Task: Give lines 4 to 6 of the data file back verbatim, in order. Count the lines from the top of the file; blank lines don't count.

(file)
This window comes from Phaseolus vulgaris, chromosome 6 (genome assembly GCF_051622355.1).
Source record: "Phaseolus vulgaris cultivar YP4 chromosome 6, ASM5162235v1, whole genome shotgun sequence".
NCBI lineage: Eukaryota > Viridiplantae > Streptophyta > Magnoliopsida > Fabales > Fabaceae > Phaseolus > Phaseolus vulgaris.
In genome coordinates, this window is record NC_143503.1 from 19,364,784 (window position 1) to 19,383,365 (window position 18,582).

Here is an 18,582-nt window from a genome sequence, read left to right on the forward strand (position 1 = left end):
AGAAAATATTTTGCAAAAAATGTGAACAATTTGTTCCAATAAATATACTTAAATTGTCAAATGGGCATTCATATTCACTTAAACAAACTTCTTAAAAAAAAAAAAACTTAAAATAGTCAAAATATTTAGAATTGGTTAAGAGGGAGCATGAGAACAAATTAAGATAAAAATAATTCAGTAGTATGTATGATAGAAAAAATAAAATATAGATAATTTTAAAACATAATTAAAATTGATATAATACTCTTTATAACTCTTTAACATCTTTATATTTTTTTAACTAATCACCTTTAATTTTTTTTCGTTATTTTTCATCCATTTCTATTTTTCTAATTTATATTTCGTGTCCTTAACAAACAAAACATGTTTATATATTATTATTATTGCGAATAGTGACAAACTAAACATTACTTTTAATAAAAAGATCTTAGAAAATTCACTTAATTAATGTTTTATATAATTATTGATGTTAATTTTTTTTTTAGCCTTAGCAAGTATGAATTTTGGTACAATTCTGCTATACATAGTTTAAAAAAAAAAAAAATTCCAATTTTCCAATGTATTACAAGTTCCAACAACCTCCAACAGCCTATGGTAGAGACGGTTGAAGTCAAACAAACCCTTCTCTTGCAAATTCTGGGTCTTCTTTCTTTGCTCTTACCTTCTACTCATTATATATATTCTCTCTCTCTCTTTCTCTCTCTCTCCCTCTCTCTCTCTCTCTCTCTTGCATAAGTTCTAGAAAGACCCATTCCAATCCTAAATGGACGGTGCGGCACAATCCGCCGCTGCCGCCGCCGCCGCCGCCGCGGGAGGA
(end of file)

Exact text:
In genome coordinates, this window is record NC_143503.1 from 19,364,784 (window position 1) to 19,383,365 (window position 18,582).

Here is an 18,582-nt window from a genome sequence, read left to right on the forward strand (position 1 = left end):
AGAAAATATTTTGCAAAAAATGTGAACAATTTGTTCCAATAAATATACTTAAATTGTCAAATGGGCATTCATATTCACTTAAACAAACTTCTTAAAAAAAAAAAAACTTAAAATAGTCAAAATATTTAGAATTGGTTAAGAGGGAGCATGAGAACAAATTAAGATAAAAATAATTCAGTAGTATGTATGATAGAAAAAATAAAATATAGATAATTTTAAAACATAATTAAAATTGATATAATACTCTTTATAACTCTTTAACATCTTTATATTTTTTTAACTAATCACCTTTAATTTTTTTTCGTTATTTTTCATCCATTTCTATTTTTCTAATTTATATTTCGTGTCCTTAACAAACAAAACATGTTTATATATTATTATTATTGCGAATAGTGACAAACTAAACATTACTTTTAATAAAAAGATCTTAGAAAATTCACTTAATTAATGTTTTATATAATTATTGATGTTAATTTTTTTTTTAGCCTTAGCAAGTATGAATTTTGGTACAATTCTGCTATACATAGTTTAAAAAAAAAAAAAATTCCAATTTTCCAATGTATTACAAGTTCCAACAACCTCCAACAGCCTATGGTAGAGACGGTTGAAGTCAAACAAACCCTTCTCTTGCAAATTCTGGGTCTTCTTTCTTTGCTCTTACCTTCTACTCATTATATATATTCTCTCTCTCTCTTTCTCTCTCTCTCCCTCTCTCTCTCTCTCTCTCTTGCATAAGTTCTAGAAAGACCCATTCCAATCCTAAATGGACGGTGCGGCACAATCCGCCGCTGCCGCCGCCGCCGCCGCCGCGGGAGGA